with machining a specimen. Grinding must be done with diamond
abrasive grit wheels. Because of their hardness and susceptibility
to damage, machining costs for ceramics are significant. Prior
to the development of standard test methods, preparation of a
typical specimen costs in the range of $20 to $33 in todays dollars.
With the development in 1990 of ASTM C 1161, Test Method for Flexural Strength of Advanced Ceramics at Ambient
Temperature, developed by ASTM Committee C28 on Advanced Ceramics, the cost of those tests dropped to $10.
Why? Because now standard fixturing can be employed, and machine
shops know that they are always going to make exactly the same
specimen for everybody. This allowed the test costs to drop precipitously,
resulting in savings on the order of $800,000 to $1.5M a year
for the ceramic industry.
Savings benefits accrued in other ways. Flexural strength testing
was often performed for quality control purposes. A producer or
user repeatedly tested sample sets of specimens from new batches
during the material or product development phase. Prior to standardization,
it was recognized that the myriad methods then in use were not
optimized and were faulty. Nevertheless, it was rationalized that
the data was good enough for comparative purposes. While this
attitude was probably adequate for testing within a single laboratory,
the limitations were quickly felt when data was exchanged between
multiple producers and users. Data discrepancies led to confusion
and even distrust. Furthermore, rudimentary quality control or
materials development data often did not meet the more stringent
requirements for design or materials specifications. This often
led to costly, duplicative testing. The adoption of a simple,
technically rigorous standard method solved the problem. Now almost
everyone tests flexural strength of advanced ceramics to ASTM
C 1161. Data collected for quality control purposes is immediately
acceptable for the most stringent design applications and the
costs of redundant testing have been eliminated. The intangible
costs of doubt and distrust between producer and user have also
been significantly reduced.
Standards Speed Acceptance by Regulatory Agencies
With aging populations, many of us are going to need replacements
for various physical parts. Biomaterials are a rapidly growing
market segment, and artificial hips are one of the most prevalent
uses of such materials. At present, most of the balls of such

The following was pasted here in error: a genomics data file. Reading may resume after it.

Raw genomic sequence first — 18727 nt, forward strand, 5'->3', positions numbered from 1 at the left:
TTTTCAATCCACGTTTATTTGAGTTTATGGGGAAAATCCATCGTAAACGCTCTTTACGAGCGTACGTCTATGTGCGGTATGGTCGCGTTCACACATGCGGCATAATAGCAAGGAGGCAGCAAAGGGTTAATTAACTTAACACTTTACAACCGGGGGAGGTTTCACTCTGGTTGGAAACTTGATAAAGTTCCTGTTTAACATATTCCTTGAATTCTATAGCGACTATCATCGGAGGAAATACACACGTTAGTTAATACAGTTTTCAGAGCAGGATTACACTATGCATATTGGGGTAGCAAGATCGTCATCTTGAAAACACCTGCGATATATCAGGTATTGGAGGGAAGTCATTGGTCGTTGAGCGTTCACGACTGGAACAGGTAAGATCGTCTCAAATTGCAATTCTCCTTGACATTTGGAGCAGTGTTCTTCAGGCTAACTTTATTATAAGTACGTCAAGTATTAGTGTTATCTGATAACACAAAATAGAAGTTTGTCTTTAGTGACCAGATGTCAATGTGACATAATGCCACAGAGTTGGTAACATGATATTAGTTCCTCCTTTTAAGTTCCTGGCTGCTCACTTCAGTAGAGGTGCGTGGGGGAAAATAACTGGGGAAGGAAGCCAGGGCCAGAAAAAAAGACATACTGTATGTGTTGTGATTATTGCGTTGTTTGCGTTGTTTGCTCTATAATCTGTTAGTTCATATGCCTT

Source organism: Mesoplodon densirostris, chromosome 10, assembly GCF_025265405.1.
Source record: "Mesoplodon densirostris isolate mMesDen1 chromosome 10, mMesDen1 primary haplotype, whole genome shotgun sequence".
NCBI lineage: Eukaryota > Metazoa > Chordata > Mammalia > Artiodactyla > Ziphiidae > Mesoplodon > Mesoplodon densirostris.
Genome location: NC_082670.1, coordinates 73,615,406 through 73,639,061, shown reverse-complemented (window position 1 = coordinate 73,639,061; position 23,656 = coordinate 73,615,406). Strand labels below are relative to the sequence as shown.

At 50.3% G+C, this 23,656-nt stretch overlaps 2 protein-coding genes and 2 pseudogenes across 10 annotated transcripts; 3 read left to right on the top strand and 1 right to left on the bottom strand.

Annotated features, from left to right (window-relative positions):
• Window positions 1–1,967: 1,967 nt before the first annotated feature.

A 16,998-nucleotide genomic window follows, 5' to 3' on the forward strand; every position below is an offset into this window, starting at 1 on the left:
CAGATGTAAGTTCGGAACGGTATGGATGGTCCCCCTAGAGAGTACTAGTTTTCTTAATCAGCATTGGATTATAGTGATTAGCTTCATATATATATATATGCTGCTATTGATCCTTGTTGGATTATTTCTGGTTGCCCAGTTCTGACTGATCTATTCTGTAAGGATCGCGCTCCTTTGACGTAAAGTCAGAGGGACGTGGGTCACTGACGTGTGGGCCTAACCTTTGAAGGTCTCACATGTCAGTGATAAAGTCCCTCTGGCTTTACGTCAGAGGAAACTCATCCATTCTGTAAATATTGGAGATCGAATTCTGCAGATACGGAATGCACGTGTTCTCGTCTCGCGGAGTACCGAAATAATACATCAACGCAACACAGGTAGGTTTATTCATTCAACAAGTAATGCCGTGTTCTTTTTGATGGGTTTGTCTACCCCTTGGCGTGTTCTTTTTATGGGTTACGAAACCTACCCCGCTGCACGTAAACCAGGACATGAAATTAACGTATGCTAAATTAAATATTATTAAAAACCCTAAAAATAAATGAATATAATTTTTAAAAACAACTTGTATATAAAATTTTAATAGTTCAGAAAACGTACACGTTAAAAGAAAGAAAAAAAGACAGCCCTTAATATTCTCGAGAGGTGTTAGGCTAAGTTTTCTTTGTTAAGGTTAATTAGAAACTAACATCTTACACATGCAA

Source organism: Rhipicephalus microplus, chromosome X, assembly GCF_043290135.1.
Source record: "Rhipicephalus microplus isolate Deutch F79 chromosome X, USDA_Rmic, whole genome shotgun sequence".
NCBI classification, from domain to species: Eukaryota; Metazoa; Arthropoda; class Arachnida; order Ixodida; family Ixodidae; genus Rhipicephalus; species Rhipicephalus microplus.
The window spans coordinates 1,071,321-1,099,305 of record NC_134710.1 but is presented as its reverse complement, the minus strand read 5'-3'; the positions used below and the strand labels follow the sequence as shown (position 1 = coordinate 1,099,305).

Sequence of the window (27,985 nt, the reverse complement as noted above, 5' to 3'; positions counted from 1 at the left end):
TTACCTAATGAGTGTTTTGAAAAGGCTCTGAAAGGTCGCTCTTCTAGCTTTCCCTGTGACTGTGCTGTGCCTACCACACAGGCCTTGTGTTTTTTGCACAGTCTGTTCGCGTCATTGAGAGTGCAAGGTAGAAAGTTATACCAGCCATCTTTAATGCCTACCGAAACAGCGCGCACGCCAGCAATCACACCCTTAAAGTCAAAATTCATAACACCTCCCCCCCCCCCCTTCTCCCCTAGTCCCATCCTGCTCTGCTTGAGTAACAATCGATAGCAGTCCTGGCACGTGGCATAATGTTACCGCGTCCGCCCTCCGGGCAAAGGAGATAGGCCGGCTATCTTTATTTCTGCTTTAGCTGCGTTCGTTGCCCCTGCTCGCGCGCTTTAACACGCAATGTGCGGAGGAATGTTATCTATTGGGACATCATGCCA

hip replacements are made of metal. But if one wants to replace
hips in younger individuals, and leave them in for longer periods
of time, then we must look for materials that are more inert,
harder, and which have better biocompatibility.
Thats where the ceramic material comes in. However, the use of
any new materials for such applications must have the approval
of the Food and Drug Administration. The FDA would like to see
consensus standards and specifications in place to enable them
to more rapidly certify new materials. Although the FDA has the
authority to write regulatory standards, they now rely on consensus
standards developed in both national and international venues.
Standards for biomaterials have been developed through ASTM. Committee
C28 wrote the material test standards for the material properties,
namely flexural strength, elastic modulus, hardness, and fracture
toughness. Then ASTM Committee F04 on Medical and Surgical Materials and Devices used these standards
as building blocks in three new implant material specification
standards. This is one example of the benefits of two ASTM committees
collaborating with two federal agencies (the National Institute
of Standards and Technology (NIST) and FDA) in the construction
of a grand standards infrastructure to meet the emerging market
needs for new advanced materials.
Standards Facilitate Purchasing
One especially relevant example of the importance of new materials
to modern technology, and an area where standards can be influential,
is the cellular telephone and wireless communication in general.
Without going into detail, we can state unequivocally that wireless
communication would not exist today were it not for the unique
electrical properties of key ceramic components. The development
of these new materials for the wireless industry provides a good
illustration of how a lack of standards can directly affect commerce
in new materials. The following examples are particularly interesting
because they are paraphrased from comments made by one of the
leading manufacturers of wireless materials in this country:
One problem with a lack of standards is that one company can
promote its material over another, when in fact the only difference
between the two materials is the fact that their properties are
measured in two different ways. One sees apparent conflict; the
buyer is not quite sure which is the right property of the material.
Another important issue is the potential confusion in interpreting
data. If one isnt sure how the particular property was measured,